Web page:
Pasadena's Famed Black History Parade Gears Up to Hit The Streets Saturday After Being Postponed Last Month

Published : Friday, March 17, 2017 | 3:25 AM

Pasadena’s 34th annual Black History Parade and Festival is gearing up to grace city streets on March 18 after being postponed last month due to dangerous weather conditions.

The afternoon celebration is one of the largest and longest-running Black History parades in California and will feature free fun and entertainment for the entire family as the community honors black Americans and their contributions in both the City of Pasadena and throughout the nation.

“We want to thank the public for their patience as we have had to reschedule our famous Black History Month Parade. It is now going to be on Saturday, March 18. We encourage everyone to come out and to enjoy this parade that we’ve been doing for the last 35 years. Pasadena is very proud of its black history month parade and we hope to see everyone there,” said City of Pasadena Public Information Officer William Boyer.

The parade begins at 10 a.m. at Charles White Park, Fair Oaks Avenue and Ventura Street in Altadena; then heads south on Fair Oaks Avenue before ending at Pasadena’s Robinson Park, 1081 N. Fair Oaks Ave., where the festival takes place from 12-4 p.m. on the north side of the park on Hammond Street.

More than 80 entries will be featured in the parade, with participants traveling from as far as Bakersfield and San Diego.

Featured acts include the Wilson Middle School Marching Band, New Buffalo Soldiers, local dance and drill teams, car and motorcycle clubs, musicians, community dignitaries and City officials that will join together to celebrate this year’s theme “Footprints in the Past – Stepping Stones to Our Future.”

“The Black History Parade is a tradition in the Pasadena community of long standing recognizing the contributions of African-Americans in the city of Pasadena and across this nation,” said Kennedy.

The Celebrity Grand Marshals for the parade are members of the local rhythm and blues group “Troop.” Community Grand Marshals are centenarians Charles Johnson and Corrie Harris, who are among the oldest known African-Americans residing in the Pasadena area.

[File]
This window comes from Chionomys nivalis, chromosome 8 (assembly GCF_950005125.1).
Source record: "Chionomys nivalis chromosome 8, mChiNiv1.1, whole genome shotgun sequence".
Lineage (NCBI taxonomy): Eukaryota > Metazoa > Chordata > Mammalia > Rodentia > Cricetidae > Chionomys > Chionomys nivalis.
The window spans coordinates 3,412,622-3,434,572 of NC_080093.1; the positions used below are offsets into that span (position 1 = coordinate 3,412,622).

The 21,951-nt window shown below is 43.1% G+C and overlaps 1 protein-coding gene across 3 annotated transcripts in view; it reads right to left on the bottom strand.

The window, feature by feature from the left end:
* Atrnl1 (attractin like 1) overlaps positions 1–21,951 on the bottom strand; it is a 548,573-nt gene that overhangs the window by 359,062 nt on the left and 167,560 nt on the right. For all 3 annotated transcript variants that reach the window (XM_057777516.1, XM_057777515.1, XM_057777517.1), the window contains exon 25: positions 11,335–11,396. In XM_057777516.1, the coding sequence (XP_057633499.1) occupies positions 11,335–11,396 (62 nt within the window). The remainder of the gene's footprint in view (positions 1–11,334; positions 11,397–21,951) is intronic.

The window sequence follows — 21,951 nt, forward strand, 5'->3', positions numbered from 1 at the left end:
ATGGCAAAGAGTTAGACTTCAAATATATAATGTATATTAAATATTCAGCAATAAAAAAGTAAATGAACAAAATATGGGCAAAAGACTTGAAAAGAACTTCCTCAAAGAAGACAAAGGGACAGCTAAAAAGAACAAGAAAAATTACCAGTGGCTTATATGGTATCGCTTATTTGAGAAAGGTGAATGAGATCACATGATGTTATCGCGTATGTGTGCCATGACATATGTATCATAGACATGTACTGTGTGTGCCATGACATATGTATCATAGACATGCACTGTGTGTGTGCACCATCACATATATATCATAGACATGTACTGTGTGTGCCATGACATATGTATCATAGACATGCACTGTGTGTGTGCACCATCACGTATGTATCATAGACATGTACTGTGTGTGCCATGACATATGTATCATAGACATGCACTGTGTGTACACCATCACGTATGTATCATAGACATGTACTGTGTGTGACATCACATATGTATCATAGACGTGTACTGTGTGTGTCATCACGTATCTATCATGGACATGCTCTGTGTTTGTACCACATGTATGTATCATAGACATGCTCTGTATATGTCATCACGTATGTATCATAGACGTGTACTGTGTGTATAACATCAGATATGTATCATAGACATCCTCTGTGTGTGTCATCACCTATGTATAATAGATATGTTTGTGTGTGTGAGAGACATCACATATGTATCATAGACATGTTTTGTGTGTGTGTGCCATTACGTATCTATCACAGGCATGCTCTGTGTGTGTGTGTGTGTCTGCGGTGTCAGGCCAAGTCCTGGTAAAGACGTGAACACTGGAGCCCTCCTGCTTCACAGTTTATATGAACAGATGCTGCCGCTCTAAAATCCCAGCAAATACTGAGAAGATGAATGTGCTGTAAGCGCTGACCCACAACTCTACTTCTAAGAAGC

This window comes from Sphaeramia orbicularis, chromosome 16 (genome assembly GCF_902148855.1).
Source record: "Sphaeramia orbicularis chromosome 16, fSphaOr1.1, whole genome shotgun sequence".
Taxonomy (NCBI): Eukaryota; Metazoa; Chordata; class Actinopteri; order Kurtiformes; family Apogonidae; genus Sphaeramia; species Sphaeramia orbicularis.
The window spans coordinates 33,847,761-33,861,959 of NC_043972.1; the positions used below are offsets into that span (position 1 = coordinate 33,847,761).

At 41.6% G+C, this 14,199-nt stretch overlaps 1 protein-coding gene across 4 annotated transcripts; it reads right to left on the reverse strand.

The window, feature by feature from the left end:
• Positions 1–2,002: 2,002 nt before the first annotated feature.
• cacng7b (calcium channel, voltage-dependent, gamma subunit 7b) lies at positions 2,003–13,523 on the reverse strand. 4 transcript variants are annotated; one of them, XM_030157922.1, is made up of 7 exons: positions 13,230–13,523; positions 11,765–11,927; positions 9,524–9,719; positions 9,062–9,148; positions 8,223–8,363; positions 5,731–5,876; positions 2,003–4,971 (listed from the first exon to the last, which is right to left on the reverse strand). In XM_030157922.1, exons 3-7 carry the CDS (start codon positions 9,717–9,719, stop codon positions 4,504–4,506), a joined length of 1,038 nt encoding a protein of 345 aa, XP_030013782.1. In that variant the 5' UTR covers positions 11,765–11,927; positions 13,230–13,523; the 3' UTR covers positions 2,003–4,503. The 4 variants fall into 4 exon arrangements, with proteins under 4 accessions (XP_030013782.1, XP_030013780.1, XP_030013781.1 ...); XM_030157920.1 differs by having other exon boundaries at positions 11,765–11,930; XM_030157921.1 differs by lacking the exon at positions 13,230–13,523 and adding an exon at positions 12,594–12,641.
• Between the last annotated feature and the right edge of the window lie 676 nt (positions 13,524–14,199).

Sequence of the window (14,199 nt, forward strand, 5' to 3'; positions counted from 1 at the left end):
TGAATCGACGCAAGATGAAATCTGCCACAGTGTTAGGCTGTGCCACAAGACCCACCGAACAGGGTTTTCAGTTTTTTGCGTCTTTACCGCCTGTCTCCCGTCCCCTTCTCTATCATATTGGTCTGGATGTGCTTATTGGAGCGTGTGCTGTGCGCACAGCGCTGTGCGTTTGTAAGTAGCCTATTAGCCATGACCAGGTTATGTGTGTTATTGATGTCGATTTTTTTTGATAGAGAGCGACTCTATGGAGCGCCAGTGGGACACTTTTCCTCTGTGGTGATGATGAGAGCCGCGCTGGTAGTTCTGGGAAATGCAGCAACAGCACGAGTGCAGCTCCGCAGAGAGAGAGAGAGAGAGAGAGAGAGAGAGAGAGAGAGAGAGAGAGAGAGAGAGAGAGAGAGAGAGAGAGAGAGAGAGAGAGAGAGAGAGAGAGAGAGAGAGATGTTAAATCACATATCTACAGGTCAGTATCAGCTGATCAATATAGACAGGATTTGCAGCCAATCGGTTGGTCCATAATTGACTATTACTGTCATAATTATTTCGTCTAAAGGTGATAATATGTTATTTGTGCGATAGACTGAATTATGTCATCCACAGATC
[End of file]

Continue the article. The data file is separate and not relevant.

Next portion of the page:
Other parade honorees are late Pasadena community volunteer Pearline Johnson; longtime community activist and volunteer Clara Johnson; management executive, psychology professor and “Little Rock Nine” member Terrence Roberts, Ph.D.; youth advocate and motivational speaker Brandon Lamar; Pasadena Unified School District Superintendent Brian McDonald, Ed.D.; and Raymond Ealy, founder of STEAM:CODERS, a nonprofit organization that teaches students of color the fundamentals of science, technology, engineering, art and math.

“It is an upbeat positive story, with all people of goodwill celebrating the extraordinary ongoing contributions of African Americans in building Pasadena and the unique fabric and interconnectedness we call the United States of America. The parade benefits the entire Greater Pasadena Community as we embrace the belief that we are one city, neighbor looking out for the best interest of neighbor,” said District 3 Councilmember John Kennedy.

The festival begins immediately after the parade and concludes at 4 p.m. Live entertainment will be provided for both adults and children, including performances by the famous Philadelphia soul group The Delfonics. The festival also features for-sale food by vendors and free information booths.

Attendees are encouraged to arrive early to navigate around street closures, find parking and claim their favorite viewing spots along the parade route. Free parking will be provided on a first-come, first-served basis at Calvary Christian Methodist Episcopal Church, 135 Glorieta St., Pasadena.

The following streets will be closed for the parade and festival at the times listed below. Motorists are advised to use caution while driving through the area.

• Hammond Street, between Morton Avenue and Fair Oaks Avenue, 8 a.m.-6 p.m.
• Fair Oaks Avenue, between Woodbury Road and Mountain Street, 8:30 a.m.-1 p.m.
• Mountain Street, between Raymond Avenue and Morton Avenue, 9 a.m.-1 p.m.
• Morton Avenue, between Glorieta Street and Hammond Street, 9 a.m.-1 p.m.

 

 

 

 

 

 

 

 

 

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